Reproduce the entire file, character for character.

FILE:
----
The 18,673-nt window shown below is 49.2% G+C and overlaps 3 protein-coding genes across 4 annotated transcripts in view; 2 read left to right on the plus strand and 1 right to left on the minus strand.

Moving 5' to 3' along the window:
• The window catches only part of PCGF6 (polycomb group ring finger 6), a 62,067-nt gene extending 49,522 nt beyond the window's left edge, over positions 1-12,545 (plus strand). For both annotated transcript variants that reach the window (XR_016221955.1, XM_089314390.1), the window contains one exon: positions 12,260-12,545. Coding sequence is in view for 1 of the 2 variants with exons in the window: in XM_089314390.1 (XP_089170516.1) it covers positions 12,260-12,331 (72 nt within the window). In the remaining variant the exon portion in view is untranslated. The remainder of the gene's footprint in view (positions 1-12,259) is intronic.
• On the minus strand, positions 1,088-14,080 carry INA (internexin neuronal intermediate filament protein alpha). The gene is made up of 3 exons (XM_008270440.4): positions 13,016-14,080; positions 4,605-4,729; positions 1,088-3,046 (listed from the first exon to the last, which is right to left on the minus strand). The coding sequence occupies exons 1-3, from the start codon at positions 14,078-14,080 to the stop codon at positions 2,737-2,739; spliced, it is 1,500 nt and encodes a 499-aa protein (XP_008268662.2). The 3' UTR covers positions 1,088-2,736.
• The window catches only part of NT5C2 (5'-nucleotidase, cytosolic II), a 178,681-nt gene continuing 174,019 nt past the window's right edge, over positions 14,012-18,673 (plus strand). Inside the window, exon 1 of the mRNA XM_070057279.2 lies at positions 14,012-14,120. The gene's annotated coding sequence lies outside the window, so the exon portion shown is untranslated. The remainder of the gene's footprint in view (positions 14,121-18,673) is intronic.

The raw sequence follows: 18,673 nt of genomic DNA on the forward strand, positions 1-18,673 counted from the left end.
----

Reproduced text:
The 18,673-nt window shown below is 49.2% G+C and overlaps 3 protein-coding genes across 4 annotated transcripts in view; 2 read left to right on the plus strand and 1 right to left on the minus strand.

Moving 5' to 3' along the window:
• The window catches only part of PCGF6 (polycomb group ring finger 6), a 62,067-nt gene extending 49,522 nt beyond the window's left edge, over positions 1-12,545 (plus strand). For both annotated transcript variants that reach the window (XR_016221955.1, XM_089314390.1), the window contains one exon: positions 12,260-12,545. Coding sequence is in view for 1 of the 2 variants with exons in the window: in XM_089314390.1 (XP_089170516.1) it covers positions 12,260-12,331 (72 nt within the window). In the remaining variant the exon portion in view is untranslated. The remainder of the gene's footprint in view (positions 1-12,259) is intronic.
• On the minus strand, positions 1,088-14,080 carry INA (internexin neuronal intermediate filament protein alpha). The gene is made up of 3 exons (XM_008270440.4): positions 13,016-14,080; positions 4,605-4,729; positions 1,088-3,046 (listed from the first exon to the last, which is right to left on the minus strand). The coding sequence occupies exons 1-3, from the start codon at positions 14,078-14,080 to the stop codon at positions 2,737-2,739; spliced, it is 1,500 nt and encodes a 499-aa protein (XP_008268662.2). The 3' UTR covers positions 1,088-2,736.
• The window catches only part of NT5C2 (5'-nucleotidase, cytosolic II), a 178,681-nt gene continuing 174,019 nt past the window's right edge, over positions 14,012-18,673 (plus strand). Inside the window, exon 1 of the mRNA XM_070057279.2 lies at positions 14,012-14,120. The gene's annotated coding sequence lies outside the window, so the exon portion shown is untranslated. The remainder of the gene's footprint in view (positions 14,121-18,673) is intronic.

The raw sequence follows: 18,673 nt of genomic DNA on the forward strand, positions 1-18,673 counted from the left end.